On some systems, targeted braking is applied if required.

Use of the indicators will override the system, as is the case with lane departure warning systems, and in many ways it is one step closer to a fully autonomous future.

Blind spot detection

Blind spot detection

Volvo introduced BLIS, or Blind Spot Information System, back in 2004, which used cameras beneath the side mirrors to detect the presence of vehicles in either blind spot.

A light flashes in the mirror to warn drivers that it’s not safe to change lane.

Audi’s Side Assist performs a similar function, but uses radar sensors in the rear bumper to monitor traffic in the driver’s blind spot. When a vehicle approaches from behind, the LED warning signal lights up.

While we admit that blind spot detection systems aren’t foolproof – they might alert you to the presence of parked cars – at the very least it might save your no-claims bonus.

Cross-traffic alert

Cross-traffic alert

Cross-traffic alert is one of those systems you’ll experience and then find it hard to live without.

When reversing out of a parking space, the system uses sensors and/or cameras to detect if there’s a vehicle in your blindspot.

If a vehicle is approaching, cross-traffic alert will use an audible or visual warning to alert you of their presence. In some cases, a vehicle will feature cameras mounted on the bumpers to display an image on the infotainment screen.

This is especially helpful when you’re parked between large SUVs, when your vision is restricted.

In 2016, RAC Insurance revealed that two-thirds of motorists have experienced some kind of damage to their vehicle in a car park, with 48% of those surveyed naming the supermarket as the most likely scene of an accident.

Reverse camera

Reverse camera

Parking sensors are now commonplace on even the most basic of cars, and while most of us don’t like to admit we need help with parking, they certainly come in handy when driving a car with restricted visibility.

This is especially important given the rise in popularity of crossovers and SUVs.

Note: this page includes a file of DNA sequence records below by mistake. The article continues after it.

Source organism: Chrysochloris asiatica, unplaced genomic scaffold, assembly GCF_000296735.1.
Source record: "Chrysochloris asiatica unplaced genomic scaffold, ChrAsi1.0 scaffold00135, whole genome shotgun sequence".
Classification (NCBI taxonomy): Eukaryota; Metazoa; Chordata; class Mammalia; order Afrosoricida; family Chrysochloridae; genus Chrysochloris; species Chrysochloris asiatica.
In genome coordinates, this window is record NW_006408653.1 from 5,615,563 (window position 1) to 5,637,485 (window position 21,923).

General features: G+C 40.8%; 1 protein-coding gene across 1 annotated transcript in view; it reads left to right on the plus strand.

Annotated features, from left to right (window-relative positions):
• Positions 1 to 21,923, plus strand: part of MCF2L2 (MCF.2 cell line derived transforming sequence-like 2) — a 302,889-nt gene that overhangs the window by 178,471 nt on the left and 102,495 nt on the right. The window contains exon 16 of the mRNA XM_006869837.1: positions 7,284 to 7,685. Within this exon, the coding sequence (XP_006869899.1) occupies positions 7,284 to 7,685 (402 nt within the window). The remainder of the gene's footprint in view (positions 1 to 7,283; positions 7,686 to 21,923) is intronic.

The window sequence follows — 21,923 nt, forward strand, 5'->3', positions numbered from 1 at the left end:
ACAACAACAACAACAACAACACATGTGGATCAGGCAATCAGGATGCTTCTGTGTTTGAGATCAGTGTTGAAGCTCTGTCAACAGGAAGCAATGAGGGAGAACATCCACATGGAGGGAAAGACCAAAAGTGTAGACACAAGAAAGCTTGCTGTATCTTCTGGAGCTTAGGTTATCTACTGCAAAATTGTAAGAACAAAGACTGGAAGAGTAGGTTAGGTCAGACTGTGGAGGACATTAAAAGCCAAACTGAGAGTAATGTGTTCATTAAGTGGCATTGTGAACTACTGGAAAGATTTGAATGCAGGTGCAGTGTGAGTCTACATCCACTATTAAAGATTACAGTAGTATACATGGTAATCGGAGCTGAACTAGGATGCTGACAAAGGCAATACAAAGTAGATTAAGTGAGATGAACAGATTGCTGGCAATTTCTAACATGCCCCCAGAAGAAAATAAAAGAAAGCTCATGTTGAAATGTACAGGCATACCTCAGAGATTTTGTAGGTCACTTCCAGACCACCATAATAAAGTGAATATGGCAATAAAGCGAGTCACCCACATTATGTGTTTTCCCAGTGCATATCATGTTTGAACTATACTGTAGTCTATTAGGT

A reverse camera goes one step further by using the infotainment screen to display a video of the area immediately behind the vehicle.

While it shouldn’t be a substitute for paying full attention while reversing, it’s fair to say that rearward visibility is severely restricted in a modern SUV.

And for that one occasion when a small child appears out of nowhere and below your field of vision, you’ll be glad of the camera.

Bluetooth connectivity

Bluetooth

Prime Minister Theresa May has said she wants to make the use of a mobile phone at the wheel as socially unacceptable as drink-driving.

Little wonder, then, that the government introduced stiffer penalties for drivers caught using a hand-held mobile phone while driving.

Anyone caught breaking the law will be fined £200, with six points added to their driving licence.

Bluetooth-enabled hands-free systems are now commonplace on many new cars, but despite calls for the connectivity solution to be made mandatory, it remains an option for carmakers.

Aftermarket devices are available from as little as £20, which is significantly cheaper than the fine for being caught using a phone at the wheel.

For more information on mobile phone driving laws, visit our mobile phone law Q&A section.

Adaptive cruise control (ACC)

Adaptive cruise control (ACC)

Cruise control dates back to 1958 when it was introduced as ‘Auto Pilot’ on the Chrysler Imperial. The system allowed drivers to ‘dial in’ a speed on the dashboard, with an electric motor adjusting the throttle to maintain it.

Perhaps unsurprisingly, the modern interpretation of adaptive cruise control (ACC) made its debut on the Mercedes-Benz S-Class, just before the turn of the millennium.

Called Distronic, the system maintained a pre-set distance behind the car in front with the help of a radar sensor.

Modern systems work in much the same way, using either a radar or laser to maintain a safe distance behind the car in front, regardless of the prevailing traffic conditions.

In other words, while you might select a steady 70mph on a motorway, the system will reduce the speed should the gap in front fall below a preset distance.

On our congested roads, ACC is more useful than standard cruise control and helps to reduce the stress associated with long drives. 

Some systems are better than others, most notably Audi’s ACC system, which is available on cars fitted with an S tronic gearbox. In stop-and-go traffic, the system can bring the car to a complete stop, before automatically driving off when the traffic moves again.

Source: rac.co.uk